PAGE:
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The Oriental connection

What's the secret of Marriott WelcomHotel's Pan Asia restaurant's delectable offerings? SANGEETA BAROOAH PISHAROTY finds out on an ingredient buying trip with Master Chef Peter Chou.

QUALITY FARE: Master Chef Peter Chou buys what is ideal for his dishes in New Delhi's INA market. Photo: R.V. Moorthy.

CHEF PETER Chou is a Chinese who has never seen China. Born and brought up in Kolkata, Chinese cuisine is what linked him to his motherland. Having a family restaurant at Park Street in Kolkata, it was but natural for him to become a chef. All his uncles and his father were regular in the kitchen. Preparing dishes with a strong touch of Guandong region of mainland China.

So, it is nothing extraordinary for him to be in a local market, picking vegetables, spices and sauces. Even the smell of the raw fish is just another odour.

"From a young age, I am tuned into what one needs to become a chef. My training at The Oberoi in Delhi completed the job," says this Master Chef at Marriott WelcomHotel's Pan Asia restaurant. Unlike chefs coming from China, he speaks fluent English and Hindi and so, the task becomes easier. Not that you won't find a shopkeeper at the city's INA and Khan markets speaking Chinese!

Pure for sure

"Though we are dependent on our suppliers for the ingredients, yet it is the chef's weekly job to go on random checks to local markets to see the quality of ingredients available and compare them with what is being supplied to us. We work on strict specifications," Chef Peter brings out a yellow broad sheet to justify it. Written against each ingredient are the rate list and other specifications like the weight and look of them. "For instance, we have these yardsticks like the tomatoes should be bright red and a kg of it should have 12 tomatoes. Sweet lime should be seven in a kg and likewise. The fullness, the tenderness of a vegetable is to be checked by touching." He talks as his hands and eyes are at work in the INA market in this morning hour. "The sauces that we use in Chinese, Japanese and Thai cuisine at our restaurant are procured from this market. They have an amazing variety here," he says.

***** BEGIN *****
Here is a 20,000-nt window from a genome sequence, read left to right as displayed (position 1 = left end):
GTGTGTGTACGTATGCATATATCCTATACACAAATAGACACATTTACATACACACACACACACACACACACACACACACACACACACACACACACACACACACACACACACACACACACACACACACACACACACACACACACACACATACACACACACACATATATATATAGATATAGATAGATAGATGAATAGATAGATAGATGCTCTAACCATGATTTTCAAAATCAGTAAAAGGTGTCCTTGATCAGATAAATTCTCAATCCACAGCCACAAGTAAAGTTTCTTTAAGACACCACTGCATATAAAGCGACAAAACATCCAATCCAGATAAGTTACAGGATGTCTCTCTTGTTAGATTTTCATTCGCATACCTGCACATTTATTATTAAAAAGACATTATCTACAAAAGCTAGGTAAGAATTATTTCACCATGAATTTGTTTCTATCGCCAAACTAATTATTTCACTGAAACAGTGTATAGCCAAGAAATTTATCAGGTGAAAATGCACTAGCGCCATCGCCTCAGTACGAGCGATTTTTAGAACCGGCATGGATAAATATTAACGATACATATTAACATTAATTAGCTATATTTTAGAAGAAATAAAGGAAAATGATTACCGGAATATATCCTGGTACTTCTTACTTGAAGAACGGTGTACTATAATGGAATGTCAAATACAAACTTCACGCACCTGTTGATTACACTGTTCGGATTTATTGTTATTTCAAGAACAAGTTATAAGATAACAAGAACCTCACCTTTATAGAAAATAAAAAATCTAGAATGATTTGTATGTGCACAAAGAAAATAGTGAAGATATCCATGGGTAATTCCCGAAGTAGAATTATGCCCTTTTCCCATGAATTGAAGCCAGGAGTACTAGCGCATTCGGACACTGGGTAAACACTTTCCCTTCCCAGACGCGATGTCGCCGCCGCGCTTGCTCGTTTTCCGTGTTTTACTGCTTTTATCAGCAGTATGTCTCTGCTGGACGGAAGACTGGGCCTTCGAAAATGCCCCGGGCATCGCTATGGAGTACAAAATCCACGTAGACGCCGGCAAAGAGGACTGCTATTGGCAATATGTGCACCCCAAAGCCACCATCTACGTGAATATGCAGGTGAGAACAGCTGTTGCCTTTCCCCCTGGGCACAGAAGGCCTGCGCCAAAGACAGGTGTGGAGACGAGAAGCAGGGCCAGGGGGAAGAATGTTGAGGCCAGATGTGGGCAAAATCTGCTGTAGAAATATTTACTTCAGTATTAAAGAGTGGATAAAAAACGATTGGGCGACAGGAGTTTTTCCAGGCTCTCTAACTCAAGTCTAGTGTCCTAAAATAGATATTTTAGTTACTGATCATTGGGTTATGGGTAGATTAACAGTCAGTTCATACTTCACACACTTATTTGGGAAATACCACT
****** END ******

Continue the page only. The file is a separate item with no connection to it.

Knowing fully well that authentic Chinese food needs a bit of addition to suit the popular Indian palette, the chef mentions the common Indian spices like black pepper and red and green chillies that do the needful. "But we can't shift too much. People these days are travelling and so they know which is what," and so is the use of spices like galangal. To suit the needs of vegetarian food lovers, there is now an array of sauces to be used in Oriental cuisine.

Himself a fan of the Chinese roast dish Peking Duck, he says, soon Pan Asia restaurant would have a duck roaster for it. "The specification for a duck for this dish is, it should be two and a half kg, not more than six months old and is forced fed to become fat. Come over to taste it," he drops the invitation. It is, of course, open for all the connoisseurs of exotic food.

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